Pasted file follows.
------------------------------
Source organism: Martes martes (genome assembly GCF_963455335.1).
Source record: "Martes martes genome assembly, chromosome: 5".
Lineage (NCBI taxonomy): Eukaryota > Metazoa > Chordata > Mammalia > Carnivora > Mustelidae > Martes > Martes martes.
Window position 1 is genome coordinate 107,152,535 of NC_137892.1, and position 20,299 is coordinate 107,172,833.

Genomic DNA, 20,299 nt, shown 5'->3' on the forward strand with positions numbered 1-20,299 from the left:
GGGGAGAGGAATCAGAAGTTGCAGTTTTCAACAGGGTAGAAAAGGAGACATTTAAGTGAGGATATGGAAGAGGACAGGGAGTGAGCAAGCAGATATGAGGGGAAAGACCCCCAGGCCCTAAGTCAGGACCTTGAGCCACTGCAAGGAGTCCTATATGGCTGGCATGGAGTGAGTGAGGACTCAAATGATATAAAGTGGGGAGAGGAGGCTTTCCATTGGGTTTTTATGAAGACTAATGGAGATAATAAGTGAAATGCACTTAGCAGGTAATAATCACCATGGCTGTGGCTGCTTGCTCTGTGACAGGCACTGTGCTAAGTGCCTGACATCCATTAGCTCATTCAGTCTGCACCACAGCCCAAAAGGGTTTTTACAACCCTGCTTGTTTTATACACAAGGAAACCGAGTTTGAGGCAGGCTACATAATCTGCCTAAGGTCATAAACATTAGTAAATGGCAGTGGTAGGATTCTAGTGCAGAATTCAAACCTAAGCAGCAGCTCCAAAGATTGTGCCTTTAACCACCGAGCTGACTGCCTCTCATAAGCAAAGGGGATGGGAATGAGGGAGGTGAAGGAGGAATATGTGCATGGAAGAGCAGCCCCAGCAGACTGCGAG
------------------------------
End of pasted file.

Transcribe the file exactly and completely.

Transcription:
Source organism: Martes martes (genome assembly GCF_963455335.1).
Source record: "Martes martes genome assembly, chromosome: 5".
Lineage (NCBI taxonomy): Eukaryota > Metazoa > Chordata > Mammalia > Carnivora > Mustelidae > Martes > Martes martes.
Window position 1 is genome coordinate 107,152,535 of NC_137892.1, and position 20,299 is coordinate 107,172,833.

Genomic DNA, 20,299 nt, shown 5'->3' on the forward strand with positions numbered 1-20,299 from the left:
GGGGAGAGGAATCAGAAGTTGCAGTTTTCAACAGGGTAGAAAAGGAGACATTTAAGTGAGGATATGGAAGAGGACAGGGAGTGAGCAAGCAGATATGAGGGGAAAGACCCCCAGGCCCTAAGTCAGGACCTTGAGCCACTGCAAGGAGTCCTATATGGCTGGCATGGAGTGAGTGAGGACTCAAATGATATAAAGTGGGGAGAGGAGGCTTTCCATTGGGTTTTTATGAAGACTAATGGAGATAATAAGTGAAATGCACTTAGCAGGTAATAATCACCATGGCTGTGGCTGCTTGCTCTGTGACAGGCACTGTGCTAAGTGCCTGACATCCATTAGCTCATTCAGTCTGCACCACAGCCCAAAAGGGTTTTTACAACCCTGCTTGTTTTATACACAAGGAAACCGAGTTTGAGGCAGGCTACATAATCTGCCTAAGGTCATAAACATTAGTAAATGGCAGTGGTAGGATTCTAGTGCAGAATTCAAACCTAAGCAGCAGCTCCAAAGATTGTGCCTTTAACCACCGAGCTGACTGCCTCTCATAAGCAAAGGGGATGGGAATGAGGGAGGTGAAGGAGGAATATGTGCATGGAAGAGCAGCCCCAGCAGACTGCGAG